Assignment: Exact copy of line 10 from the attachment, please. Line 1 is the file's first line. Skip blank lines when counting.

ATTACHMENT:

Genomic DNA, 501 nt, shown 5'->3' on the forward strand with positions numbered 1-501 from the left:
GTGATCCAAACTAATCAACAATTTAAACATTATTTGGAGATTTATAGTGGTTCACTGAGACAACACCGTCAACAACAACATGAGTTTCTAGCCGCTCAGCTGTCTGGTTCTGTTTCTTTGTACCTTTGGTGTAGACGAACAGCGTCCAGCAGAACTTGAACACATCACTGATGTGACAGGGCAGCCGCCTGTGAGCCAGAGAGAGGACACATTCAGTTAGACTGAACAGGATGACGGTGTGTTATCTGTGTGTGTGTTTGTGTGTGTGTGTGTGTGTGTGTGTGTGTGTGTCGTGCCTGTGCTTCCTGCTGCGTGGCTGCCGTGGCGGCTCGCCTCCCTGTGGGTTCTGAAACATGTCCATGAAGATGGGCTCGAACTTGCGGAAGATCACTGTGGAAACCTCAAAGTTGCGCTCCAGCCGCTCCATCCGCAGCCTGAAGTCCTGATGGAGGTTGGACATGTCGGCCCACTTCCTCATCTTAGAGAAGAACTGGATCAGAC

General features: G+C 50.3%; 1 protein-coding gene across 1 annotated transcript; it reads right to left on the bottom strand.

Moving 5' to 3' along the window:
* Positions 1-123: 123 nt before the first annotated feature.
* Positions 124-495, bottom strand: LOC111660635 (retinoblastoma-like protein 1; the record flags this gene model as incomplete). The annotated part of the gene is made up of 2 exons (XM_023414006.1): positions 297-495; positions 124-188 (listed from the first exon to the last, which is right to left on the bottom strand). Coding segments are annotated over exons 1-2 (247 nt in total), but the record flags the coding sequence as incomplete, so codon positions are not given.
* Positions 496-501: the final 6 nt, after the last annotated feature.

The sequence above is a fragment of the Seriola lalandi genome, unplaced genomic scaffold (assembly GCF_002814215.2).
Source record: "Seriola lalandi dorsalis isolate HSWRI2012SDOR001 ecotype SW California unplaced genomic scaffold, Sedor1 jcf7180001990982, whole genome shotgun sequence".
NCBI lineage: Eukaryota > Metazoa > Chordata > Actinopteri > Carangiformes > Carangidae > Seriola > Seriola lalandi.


NCBI lineage: Eukaryota > Metazoa > Chordata > Actinopteri > Carangiformes > Carangidae > Seriola > Seriola lalandi.